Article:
Freshly showered and shaved, Jeff Thomas gets to work regularly about 7 a.m., settling down at his desk with computer and telephone at hand.
Unlike most workers' offices, Thomas' workplace is in a well-lighted, walled-off corner of the garage at his tract home in Rohnert Park.
His commute for the past 11 years from bedroom to office is about 50 feet, and Thomas wouldn't have it any other way.
"I love it," said Thomas, a sales representative for a promotional products company based in Iowa. "I have no desire to ever work in an office again."
He's part of burgeoning corps of home-based workers, which numbered more than 5.8 million in 2010 -- up more than 1.6 million over the past decade and accounting for 4.3 percent of the nation's workforce, according to a Census Bureau report on Thursday.
Sonoma County is a hot spot in the home-based worker boom, with nearly 1 in 12 workers spending most of their workdays at home.
The county has the fifth-highest concentration of home-based workers in the United States, behind Boulder, Colo., Medford, Ore., Santa Fe, N.M. and Kingston, N.Y., the report said.
All five are upscale areas that "attract talented people who value quality of life," said Ben Stone, executive director of the Sonoma County Economic Development Board.
Stone said he was not surprised by the county's high ranking as a work-at-home incubator, noting that more than 300 people attended the board's first home-based business conference in the mid-1990s, just as personal computers and the Internet improved the pathway for telecommuting.
"We were floored by the response," Stone said.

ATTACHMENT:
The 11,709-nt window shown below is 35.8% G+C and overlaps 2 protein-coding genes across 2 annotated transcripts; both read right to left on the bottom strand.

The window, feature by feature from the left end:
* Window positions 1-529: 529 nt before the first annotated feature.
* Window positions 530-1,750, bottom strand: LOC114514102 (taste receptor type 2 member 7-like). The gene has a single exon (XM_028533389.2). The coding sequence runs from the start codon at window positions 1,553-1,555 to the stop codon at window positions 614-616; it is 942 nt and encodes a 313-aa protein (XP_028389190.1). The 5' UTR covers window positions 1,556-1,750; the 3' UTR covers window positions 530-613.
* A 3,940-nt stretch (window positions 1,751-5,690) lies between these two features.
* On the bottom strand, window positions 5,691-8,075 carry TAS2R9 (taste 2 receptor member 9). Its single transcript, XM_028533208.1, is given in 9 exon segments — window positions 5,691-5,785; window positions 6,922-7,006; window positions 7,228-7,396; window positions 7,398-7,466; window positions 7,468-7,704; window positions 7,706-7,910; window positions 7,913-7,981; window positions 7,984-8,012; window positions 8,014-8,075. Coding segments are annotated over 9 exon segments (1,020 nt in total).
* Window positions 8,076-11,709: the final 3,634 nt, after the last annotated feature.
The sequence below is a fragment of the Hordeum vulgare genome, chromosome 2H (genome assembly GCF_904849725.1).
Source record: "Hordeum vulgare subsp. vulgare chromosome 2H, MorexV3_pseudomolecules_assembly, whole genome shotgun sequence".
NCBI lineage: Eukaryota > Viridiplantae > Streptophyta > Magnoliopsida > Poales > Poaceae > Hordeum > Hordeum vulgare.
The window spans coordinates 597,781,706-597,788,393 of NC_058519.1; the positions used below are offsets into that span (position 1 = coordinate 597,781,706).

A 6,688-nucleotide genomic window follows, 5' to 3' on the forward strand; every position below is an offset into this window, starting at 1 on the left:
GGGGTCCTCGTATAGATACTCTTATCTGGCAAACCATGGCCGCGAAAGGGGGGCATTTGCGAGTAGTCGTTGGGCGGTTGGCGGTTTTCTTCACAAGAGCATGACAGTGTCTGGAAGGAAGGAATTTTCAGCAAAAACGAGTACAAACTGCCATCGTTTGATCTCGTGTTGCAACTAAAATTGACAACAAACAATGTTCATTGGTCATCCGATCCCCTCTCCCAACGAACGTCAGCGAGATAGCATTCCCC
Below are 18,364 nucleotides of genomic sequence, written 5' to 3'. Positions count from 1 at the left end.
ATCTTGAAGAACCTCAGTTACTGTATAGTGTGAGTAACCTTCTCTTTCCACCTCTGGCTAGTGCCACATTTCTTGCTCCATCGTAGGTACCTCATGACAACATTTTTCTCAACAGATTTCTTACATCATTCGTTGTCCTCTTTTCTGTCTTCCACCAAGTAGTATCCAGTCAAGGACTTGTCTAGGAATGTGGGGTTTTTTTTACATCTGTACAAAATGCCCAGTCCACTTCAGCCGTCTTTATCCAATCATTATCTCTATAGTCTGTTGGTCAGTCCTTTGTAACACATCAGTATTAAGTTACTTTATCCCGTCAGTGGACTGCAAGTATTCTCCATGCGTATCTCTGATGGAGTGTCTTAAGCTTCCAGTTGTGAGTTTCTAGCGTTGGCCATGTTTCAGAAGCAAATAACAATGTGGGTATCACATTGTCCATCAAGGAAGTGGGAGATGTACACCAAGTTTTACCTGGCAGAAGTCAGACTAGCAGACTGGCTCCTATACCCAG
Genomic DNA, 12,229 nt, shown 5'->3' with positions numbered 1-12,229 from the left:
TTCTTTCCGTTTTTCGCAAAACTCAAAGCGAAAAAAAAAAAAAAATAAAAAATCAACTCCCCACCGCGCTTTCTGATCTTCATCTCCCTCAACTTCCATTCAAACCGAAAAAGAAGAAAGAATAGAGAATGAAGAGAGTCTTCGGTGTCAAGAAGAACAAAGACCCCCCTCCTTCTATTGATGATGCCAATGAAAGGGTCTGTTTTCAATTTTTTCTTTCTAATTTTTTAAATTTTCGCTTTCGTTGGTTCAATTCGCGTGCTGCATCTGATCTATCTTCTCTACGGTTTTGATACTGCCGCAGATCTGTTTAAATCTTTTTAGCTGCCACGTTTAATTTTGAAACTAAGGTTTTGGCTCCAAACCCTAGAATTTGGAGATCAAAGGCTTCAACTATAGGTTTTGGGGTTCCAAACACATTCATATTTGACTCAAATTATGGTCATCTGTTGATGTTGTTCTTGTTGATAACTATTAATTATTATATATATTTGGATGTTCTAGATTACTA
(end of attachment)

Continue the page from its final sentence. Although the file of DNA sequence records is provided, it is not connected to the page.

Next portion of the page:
Many of the conference participants were women in their mid-30s and up with marketable skills or interests who had moved to the county with their husbands who worked for high-tech firms, he said.
The Census report said that people who work exclusively at home have a median personal income of $25,500, while their median household income is $74,000.
In 1993, the board conducted a survey of the county's high-tech sector and found that one-third of the 150 respondents were software developers working at home, Stone said.
More recently, he said, the home-based worker ranks have been swelled with people who have lost jobs as well as those who've been rehired as consultants, saving their employer the costs of benefits.
Nearly half of the nation's home-based workers are self-employed, while almost 40 percent work for private companies.
About 5 percent work for nonprofit groups and an equal number work for federal, state and local governments, the Census report said.
In terms of occupation, nearly 25 percent are in business and financial management, with 16.4 percent in services and 14.6 percent in sales.
Steven Harrison, who was chairman of the Economic Development Board's home-based worker task force in the 1990s, is president and CEO of Vinoshipper, a firm that expedites online shipping of wines for more than 400 U.S. wineries.
"You have total flexibility," said Harrison, who runs the business alone from his Windsor home and has been a home-based worker for more than 15 years. "Your time is your own."
The drawback, he said, is that work is "always there -- you never get away from it."
Instead of coffee breaks with co-workers, Harrison said, he meets clients at coffee shops.